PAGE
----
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As previously reported, in the period of July 2015 to July 2016, immigration levels to Canada reached their highest point since at least 1971, when records began.A total of 320,932 new immigrants arrived in Canada during that time, representing an increase of one-third over the same period in 2014—2015.
For example, if more men and women come to start careers and families in Canada, the country may benefit from their economic input and the input of their children for future generations.
The report declares that although immigration may not entirely solve the challenges posed by Canada’s aging population, nevertheless new immigrants are essential in order to reduce the side effects.
In particular Clemens argues the federal government must allow the provinces greater flexibility and autonomy in the design, regulation, financing, and provision of health care while retaining the principles of universality and portability.
Labour Market Reforms Among the authors there is broad support for measures to improve the incentives for Canadians to work.
It also increases the ratio of workers to retirees, which eases pressure on social services.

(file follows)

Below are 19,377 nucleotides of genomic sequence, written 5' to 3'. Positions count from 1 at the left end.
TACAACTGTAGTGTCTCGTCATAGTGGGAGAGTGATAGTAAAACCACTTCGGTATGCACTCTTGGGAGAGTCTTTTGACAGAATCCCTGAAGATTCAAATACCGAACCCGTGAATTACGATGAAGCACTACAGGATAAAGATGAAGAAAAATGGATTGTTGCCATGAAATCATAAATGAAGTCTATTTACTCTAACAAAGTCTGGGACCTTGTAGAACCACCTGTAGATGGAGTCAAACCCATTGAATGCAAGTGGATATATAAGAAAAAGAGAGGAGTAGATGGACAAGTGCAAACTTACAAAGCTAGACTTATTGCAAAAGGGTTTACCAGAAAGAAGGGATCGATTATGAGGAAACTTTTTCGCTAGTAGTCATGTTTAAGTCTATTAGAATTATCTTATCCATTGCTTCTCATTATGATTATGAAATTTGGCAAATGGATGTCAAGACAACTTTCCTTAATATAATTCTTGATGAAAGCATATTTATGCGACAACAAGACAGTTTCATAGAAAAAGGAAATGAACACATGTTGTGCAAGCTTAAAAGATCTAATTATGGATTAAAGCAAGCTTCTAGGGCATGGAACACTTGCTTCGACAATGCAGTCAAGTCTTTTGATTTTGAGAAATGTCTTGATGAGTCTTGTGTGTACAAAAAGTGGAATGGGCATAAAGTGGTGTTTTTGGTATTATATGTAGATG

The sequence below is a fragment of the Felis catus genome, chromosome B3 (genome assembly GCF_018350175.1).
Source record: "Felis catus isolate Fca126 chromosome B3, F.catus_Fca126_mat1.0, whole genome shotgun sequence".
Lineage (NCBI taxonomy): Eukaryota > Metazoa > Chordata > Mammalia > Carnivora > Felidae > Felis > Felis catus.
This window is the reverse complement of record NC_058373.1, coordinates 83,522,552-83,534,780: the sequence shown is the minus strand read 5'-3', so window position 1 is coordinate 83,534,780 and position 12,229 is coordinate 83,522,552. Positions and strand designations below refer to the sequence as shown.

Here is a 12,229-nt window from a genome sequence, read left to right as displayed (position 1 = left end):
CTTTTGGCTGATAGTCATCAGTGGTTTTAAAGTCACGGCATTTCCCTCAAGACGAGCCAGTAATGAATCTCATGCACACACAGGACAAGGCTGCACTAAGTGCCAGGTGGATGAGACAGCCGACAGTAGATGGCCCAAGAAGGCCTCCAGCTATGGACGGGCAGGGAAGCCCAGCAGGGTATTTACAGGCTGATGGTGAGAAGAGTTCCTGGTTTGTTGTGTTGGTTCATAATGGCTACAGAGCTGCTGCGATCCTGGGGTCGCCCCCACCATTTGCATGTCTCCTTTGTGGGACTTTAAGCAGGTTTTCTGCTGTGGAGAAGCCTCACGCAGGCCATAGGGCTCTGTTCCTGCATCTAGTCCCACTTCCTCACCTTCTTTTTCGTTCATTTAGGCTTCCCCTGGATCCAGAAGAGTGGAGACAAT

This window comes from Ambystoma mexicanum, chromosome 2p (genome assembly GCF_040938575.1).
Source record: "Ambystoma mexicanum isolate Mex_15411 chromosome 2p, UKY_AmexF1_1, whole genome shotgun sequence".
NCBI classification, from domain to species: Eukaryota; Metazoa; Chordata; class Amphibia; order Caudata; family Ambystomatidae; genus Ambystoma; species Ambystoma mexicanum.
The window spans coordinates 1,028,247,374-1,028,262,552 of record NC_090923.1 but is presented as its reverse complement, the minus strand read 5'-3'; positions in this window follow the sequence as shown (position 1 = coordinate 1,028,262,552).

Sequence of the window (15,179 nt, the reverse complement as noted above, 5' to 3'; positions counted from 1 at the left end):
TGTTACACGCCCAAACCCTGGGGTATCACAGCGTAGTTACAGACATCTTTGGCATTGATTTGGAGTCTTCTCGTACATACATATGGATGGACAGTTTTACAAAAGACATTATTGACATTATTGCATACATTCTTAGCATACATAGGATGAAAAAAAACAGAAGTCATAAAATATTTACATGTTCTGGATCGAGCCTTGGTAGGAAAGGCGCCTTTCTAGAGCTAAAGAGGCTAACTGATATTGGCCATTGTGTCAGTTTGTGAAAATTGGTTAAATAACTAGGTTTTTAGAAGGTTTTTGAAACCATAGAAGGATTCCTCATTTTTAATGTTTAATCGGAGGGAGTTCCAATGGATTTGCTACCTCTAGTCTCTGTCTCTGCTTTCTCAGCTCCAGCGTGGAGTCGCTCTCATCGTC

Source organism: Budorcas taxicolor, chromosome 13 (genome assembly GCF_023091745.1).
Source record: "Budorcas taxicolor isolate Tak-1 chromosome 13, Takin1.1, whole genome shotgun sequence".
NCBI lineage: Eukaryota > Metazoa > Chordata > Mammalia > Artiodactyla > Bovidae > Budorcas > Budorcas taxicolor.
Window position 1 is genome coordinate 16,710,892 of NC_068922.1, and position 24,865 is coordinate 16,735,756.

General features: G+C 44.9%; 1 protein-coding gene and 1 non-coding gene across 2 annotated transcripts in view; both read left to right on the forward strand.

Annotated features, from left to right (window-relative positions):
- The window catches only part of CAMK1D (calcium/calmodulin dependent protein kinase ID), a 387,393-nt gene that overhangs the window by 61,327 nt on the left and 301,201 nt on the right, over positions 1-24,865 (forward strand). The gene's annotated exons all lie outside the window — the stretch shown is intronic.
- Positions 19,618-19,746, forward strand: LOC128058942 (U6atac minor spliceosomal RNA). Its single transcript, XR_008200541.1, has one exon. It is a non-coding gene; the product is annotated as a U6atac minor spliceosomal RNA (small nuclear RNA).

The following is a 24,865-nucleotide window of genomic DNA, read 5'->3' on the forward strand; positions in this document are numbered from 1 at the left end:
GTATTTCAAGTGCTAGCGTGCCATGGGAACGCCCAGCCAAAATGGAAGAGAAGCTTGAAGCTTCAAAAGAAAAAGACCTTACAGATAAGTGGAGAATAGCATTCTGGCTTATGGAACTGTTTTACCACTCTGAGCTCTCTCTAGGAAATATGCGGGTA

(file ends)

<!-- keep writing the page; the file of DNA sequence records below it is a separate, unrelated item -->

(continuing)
If population growth continues as established without a significant effort to grow the population, it is projected that Canada will be home to 54 million people by 2100.It is projected that without significant policy changes, including a substantial increase in immigration, the costs required to support retirees could undermine the strength of Canada’s economy in the coming decades.The report proposed four scenarios for the future of Canada’s population growth.A new report from the Conference Board of Canada has found that immigration levels should increase to 413,000 per year by 2030 to strengthen Canada’s economic growth.The report highlights the need for increased immigration in order to respond to challenges posed by Canada’s aging population.Increasing the Canadian population will ‘cushion the impact’ of economic consequences of overall population aging, the report states, adding that inviting more immigrants to enter the workforce will ‘boost Canada’s labour force and generate stronger long-term economic growth’.Economic growth may be strengthened in the long term because inviting qualified, working-age individuals — rather than focusing on increasing the fertility rate — provides a faster and effective solution to a shrinking pool of workers.That number, argues the report, is not sufficient to sustain a strong economy and support an aging population.The subsequent slowing in economic growth will impact revenue for governments, and consequently job creation and social services.She says, "Diverting service delivery away from the traditional hospital model, which is expensive, heavily unionized, and therefore difficult to manage efficiently, towards smaller clinics would save dollars and provide better patient care." She also recommends a number of other targeted strategies such as moving patients from emergency rooms to primary health clinics, changing the payments for doctors from fee-for-service to salaries, re-classifying some portion of healt care spending so that it is a taxable benefit for individuals, and encouraging provinces to co-operate to limit salary increases for health care professionals.Drawing inspiration from the successful welfare reform of the 1990s, Jason Clemens argues that the federal government needs first to reform the health transfers to the provinces more extensively than what has already been proposed by Finance Minister Jim Flaherty.